Monday, January 31, 2022

Post #212 - Biking for Birds in Nevada

Regular readers know that Sonia and I are traveling the US for at least the first half of 2022, but I haven't revealed our exact motivation/purpose until now! Our plan to exchange pet-sitting for lodging while home/owners travel might sound insane, but allows people to do exactly that. I kept this news on the down-low until now because Sonia and I wanted to get a second blog, A Tail of Two Sitters, up and running before we let the cat/dog/whatever out of the bag. While we have a loose itinerary of places/states we'd like to visit in upcoming months, we're generally going to allow the pet-sitting winds take us where they will. And that's how we landed in Henderson, NV from January 13-16. I did a bit of birding while we were in the area, most of it by bike, and I'll use this post to highlight some of the places I visited. Here's how we're carting the bike around!

Among three Henderson sites which I visited on my bike, the Henderson Bird Preserve on the east side of town was the best. The impoundments hosted a great number and variety of waterfowl, and desert birds like Costa's Hummingbird, Crissal Thrasher, Vermillion Flycatcher, Black-tailed Gnatcatcher, and Abert's Towhee lurked in the surrounding bushes. Over 300-species have been recorded at the reserve, and I tallied 60 across two morning visits, a breeding plumage Hooded Warbler an unlikely highlight. Beware - the HBP has very strict hours. Please consult this webpage for info. If I had only one morning to bird in the Las Vegas area, the I'd use it at HBP. Images of reserve below.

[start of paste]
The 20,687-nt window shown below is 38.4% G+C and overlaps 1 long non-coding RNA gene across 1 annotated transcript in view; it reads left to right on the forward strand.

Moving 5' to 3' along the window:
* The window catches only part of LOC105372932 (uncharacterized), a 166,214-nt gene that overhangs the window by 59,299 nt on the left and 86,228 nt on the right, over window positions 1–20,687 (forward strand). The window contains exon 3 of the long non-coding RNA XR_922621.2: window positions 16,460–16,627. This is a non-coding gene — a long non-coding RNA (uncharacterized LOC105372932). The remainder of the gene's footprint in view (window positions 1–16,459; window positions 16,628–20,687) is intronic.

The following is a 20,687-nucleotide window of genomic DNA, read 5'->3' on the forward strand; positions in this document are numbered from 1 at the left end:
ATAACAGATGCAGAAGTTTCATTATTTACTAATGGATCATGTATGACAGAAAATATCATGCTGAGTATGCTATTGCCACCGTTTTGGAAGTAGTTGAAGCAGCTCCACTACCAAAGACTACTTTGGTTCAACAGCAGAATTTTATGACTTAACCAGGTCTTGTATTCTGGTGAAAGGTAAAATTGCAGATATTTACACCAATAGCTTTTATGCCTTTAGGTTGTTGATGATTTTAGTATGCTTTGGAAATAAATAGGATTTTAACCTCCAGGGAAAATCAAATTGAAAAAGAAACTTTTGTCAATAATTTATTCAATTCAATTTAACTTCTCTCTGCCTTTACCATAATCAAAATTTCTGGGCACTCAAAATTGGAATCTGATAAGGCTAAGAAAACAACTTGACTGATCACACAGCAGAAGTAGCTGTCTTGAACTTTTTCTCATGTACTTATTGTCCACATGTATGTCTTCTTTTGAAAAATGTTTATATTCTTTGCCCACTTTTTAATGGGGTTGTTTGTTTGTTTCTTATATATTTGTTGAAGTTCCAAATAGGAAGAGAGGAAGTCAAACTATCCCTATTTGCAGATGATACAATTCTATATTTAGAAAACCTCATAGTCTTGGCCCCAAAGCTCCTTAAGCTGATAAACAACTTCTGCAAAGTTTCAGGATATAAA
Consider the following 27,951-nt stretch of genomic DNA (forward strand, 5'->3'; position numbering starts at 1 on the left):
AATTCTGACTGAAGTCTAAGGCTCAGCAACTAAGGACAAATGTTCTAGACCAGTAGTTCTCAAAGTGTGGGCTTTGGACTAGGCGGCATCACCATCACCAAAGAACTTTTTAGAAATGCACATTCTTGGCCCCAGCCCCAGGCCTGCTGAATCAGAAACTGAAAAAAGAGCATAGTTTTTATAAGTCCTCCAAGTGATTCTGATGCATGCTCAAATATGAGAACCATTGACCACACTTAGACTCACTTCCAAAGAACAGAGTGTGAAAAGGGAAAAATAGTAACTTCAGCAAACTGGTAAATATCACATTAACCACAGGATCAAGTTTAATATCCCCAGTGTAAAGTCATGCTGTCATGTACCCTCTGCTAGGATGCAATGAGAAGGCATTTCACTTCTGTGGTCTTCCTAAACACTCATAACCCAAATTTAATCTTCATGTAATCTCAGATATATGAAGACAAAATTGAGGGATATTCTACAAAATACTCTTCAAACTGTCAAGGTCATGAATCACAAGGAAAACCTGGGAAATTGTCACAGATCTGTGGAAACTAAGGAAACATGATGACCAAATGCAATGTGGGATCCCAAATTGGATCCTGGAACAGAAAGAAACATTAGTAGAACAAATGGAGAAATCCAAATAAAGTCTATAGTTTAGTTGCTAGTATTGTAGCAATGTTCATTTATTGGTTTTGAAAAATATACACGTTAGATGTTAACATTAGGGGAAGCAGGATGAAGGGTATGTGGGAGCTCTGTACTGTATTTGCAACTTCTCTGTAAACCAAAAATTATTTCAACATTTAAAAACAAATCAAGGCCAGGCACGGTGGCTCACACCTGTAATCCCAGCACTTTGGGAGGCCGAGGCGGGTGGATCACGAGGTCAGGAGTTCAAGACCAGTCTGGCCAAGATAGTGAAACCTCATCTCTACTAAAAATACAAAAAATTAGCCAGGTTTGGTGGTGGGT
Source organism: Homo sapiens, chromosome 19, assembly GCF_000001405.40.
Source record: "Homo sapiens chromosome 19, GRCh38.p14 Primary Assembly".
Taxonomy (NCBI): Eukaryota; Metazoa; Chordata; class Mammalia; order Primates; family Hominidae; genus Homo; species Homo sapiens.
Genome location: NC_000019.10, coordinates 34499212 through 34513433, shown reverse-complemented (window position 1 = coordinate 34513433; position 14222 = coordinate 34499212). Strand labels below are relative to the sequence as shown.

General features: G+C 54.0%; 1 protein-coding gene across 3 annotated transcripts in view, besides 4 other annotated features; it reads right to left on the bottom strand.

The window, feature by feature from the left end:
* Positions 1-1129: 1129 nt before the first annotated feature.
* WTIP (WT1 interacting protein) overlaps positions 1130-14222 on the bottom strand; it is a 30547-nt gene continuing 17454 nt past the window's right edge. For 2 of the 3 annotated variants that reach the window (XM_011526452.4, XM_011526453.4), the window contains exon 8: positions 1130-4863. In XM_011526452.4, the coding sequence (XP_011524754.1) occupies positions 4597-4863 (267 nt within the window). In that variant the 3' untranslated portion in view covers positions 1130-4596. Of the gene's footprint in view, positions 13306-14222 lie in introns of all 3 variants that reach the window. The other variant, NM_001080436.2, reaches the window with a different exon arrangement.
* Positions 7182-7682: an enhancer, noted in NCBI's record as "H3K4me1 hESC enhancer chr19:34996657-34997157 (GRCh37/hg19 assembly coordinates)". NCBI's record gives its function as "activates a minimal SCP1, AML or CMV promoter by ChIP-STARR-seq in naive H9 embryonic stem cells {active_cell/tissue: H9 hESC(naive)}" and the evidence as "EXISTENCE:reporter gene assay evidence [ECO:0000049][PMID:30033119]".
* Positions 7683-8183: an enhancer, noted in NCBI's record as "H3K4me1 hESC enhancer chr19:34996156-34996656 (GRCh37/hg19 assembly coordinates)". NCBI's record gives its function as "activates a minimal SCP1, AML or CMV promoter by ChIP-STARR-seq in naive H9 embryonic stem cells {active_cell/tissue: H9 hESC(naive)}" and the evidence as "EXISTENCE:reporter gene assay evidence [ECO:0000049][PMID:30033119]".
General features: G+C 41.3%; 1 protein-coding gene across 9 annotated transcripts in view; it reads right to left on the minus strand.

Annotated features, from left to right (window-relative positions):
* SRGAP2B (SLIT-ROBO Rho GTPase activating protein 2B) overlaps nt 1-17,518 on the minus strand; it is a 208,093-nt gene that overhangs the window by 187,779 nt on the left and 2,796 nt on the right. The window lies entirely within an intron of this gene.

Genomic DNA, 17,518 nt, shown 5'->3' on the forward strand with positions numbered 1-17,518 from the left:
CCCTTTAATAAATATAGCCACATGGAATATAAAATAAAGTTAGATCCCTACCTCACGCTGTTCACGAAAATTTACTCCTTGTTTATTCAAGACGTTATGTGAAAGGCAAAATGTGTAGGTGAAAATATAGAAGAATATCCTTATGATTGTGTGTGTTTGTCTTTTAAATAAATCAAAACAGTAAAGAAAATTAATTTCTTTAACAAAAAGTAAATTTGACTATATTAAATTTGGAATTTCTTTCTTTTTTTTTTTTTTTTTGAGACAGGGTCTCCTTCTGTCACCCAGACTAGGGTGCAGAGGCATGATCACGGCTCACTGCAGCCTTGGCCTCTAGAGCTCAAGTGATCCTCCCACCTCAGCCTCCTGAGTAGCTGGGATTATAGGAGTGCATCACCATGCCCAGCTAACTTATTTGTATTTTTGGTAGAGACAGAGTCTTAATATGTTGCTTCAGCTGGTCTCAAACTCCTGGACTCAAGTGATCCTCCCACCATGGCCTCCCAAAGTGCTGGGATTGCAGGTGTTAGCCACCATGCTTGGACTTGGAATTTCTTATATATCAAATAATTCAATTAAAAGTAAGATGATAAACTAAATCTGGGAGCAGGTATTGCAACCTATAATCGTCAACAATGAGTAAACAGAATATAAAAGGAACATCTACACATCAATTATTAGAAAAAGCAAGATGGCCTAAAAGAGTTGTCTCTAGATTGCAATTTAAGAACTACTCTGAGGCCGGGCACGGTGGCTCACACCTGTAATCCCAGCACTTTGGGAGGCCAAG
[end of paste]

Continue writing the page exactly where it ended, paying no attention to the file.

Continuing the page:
Neighboring Clark County Wetlands hosts similar species, but not in the same numbers as HBP. A series of trails winds through scrub and impoundments, and I think it's worth a quick pass even if it's a distant second to HBP.  Same for Sunset Park. Though urban and heavily-visited, the park pond was loaded with waterfowl. The ducks are fed constantly, so super close views of Ring-necked Ducks, Canvasbacks, Redheads, Lesser Scaup, and American Wigeon were afforded. I hit the place on a cloudy afternoon, but it could be great for photography in the right conditions. Here is a map to show the relative locations of these HBP, CC Wetlands, and Sunset Park. It was easy to move between the three locations on the bike given our central location.

A bit farther afield, Red Rock Canyon on the west side of Las Vegas is totally worth a visit. It doesn't hold diversity or numbers of birds, but the landscape is amazing. There are loads of trails, and it would be easy to spend a full day exploring the area. The two dogs which we were watching loved scrambling over the stratified geology! Birds were few and far between, but I did find Rock Wren, Phainopepla, and Peregrine Falcon. 

The bottom line is that there's an unexpected amount of birding and hiking to be done in the greater Las Vegas Area. While most who visit the city do so for other reasons, birders and outdoor enthusiasts will find plenty to occupy themselves over a three- or four-day stay.

We've already completed our second sit -- in Arizona -- but I'll save my Prescott birding thoughts/experiences until the next post. Cheers!

Tuesday, January 11, 2022

Post #211 -- Some Southern California Photography